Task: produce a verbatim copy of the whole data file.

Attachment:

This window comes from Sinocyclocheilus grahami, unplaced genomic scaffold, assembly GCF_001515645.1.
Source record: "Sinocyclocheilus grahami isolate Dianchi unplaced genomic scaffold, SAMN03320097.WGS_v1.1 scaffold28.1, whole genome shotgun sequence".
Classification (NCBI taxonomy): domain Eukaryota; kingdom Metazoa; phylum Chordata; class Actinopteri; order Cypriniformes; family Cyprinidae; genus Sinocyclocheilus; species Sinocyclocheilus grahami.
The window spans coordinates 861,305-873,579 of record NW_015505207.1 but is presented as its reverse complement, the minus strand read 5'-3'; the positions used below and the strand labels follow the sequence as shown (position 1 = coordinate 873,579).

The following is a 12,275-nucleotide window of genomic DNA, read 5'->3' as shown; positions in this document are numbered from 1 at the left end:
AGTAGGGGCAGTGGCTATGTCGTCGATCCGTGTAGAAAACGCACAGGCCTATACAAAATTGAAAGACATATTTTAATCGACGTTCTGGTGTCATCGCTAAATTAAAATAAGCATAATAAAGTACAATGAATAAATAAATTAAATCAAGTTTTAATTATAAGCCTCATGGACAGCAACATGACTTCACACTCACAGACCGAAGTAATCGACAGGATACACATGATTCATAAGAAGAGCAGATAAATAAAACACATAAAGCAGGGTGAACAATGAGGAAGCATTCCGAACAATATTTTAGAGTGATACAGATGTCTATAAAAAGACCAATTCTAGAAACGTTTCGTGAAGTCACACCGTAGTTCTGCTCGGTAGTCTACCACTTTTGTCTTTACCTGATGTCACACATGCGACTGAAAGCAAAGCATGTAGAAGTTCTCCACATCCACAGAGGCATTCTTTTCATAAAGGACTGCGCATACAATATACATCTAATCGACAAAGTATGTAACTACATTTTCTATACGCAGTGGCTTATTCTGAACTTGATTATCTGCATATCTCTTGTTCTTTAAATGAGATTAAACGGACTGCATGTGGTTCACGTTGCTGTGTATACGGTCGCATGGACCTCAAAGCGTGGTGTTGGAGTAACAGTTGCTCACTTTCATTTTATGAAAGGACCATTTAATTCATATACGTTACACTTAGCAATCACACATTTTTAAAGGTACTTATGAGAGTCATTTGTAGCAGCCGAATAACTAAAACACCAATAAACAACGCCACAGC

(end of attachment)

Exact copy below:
This window comes from Sinocyclocheilus grahami, unplaced genomic scaffold, assembly GCF_001515645.1.
Source record: "Sinocyclocheilus grahami isolate Dianchi unplaced genomic scaffold, SAMN03320097.WGS_v1.1 scaffold28.1, whole genome shotgun sequence".
Classification (NCBI taxonomy): domain Eukaryota; kingdom Metazoa; phylum Chordata; class Actinopteri; order Cypriniformes; family Cyprinidae; genus Sinocyclocheilus; species Sinocyclocheilus grahami.
The window spans coordinates 861,305-873,579 of record NW_015505207.1 but is presented as its reverse complement, the minus strand read 5'-3'; the positions used below and the strand labels follow the sequence as shown (position 1 = coordinate 873,579).

The following is a 12,275-nucleotide window of genomic DNA, read 5'->3' as shown; positions in this document are numbered from 1 at the left end:
AGTAGGGGCAGTGGCTATGTCGTCGATCCGTGTAGAAAACGCACAGGCCTATACAAAATTGAAAGACATATTTTAATCGACGTTCTGGTGTCATCGCTAAATTAAAATAAGCATAATAAAGTACAATGAATAAATAAATTAAATCAAGTTTTAATTATAAGCCTCATGGACAGCAACATGACTTCACACTCACAGACCGAAGTAATCGACAGGATACACATGATTCATAAGAAGAGCAGATAAATAAAACACATAAAGCAGGGTGAACAATGAGGAAGCATTCCGAACAATATTTTAGAGTGATACAGATGTCTATAAAAAGACCAATTCTAGAAACGTTTCGTGAAGTCACACCGTAGTTCTGCTCGGTAGTCTACCACTTTTGTCTTTACCTGATGTCACACATGCGACTGAAAGCAAAGCATGTAGAAGTTCTCCACATCCACAGAGGCATTCTTTTCATAAAGGACTGCGCATACAATATACATCTAATCGACAAAGTATGTAACTACATTTTCTATACGCAGTGGCTTATTCTGAACTTGATTATCTGCATATCTCTTGTTCTTTAAATGAGATTAAACGGACTGCATGTGGTTCACGTTGCTGTGTATACGGTCGCATGGACCTCAAAGCGTGGTGTTGGAGTAACAGTTGCTCACTTTCATTTTATGAAAGGACCATTTAATTCATATACGTTACACTTAGCAATCACACATTTTTAAAGGTACTTATGAGAGTCATTTGTAGCAGCCGAATAACTAAAACACCAATAAACAACGCCACAGC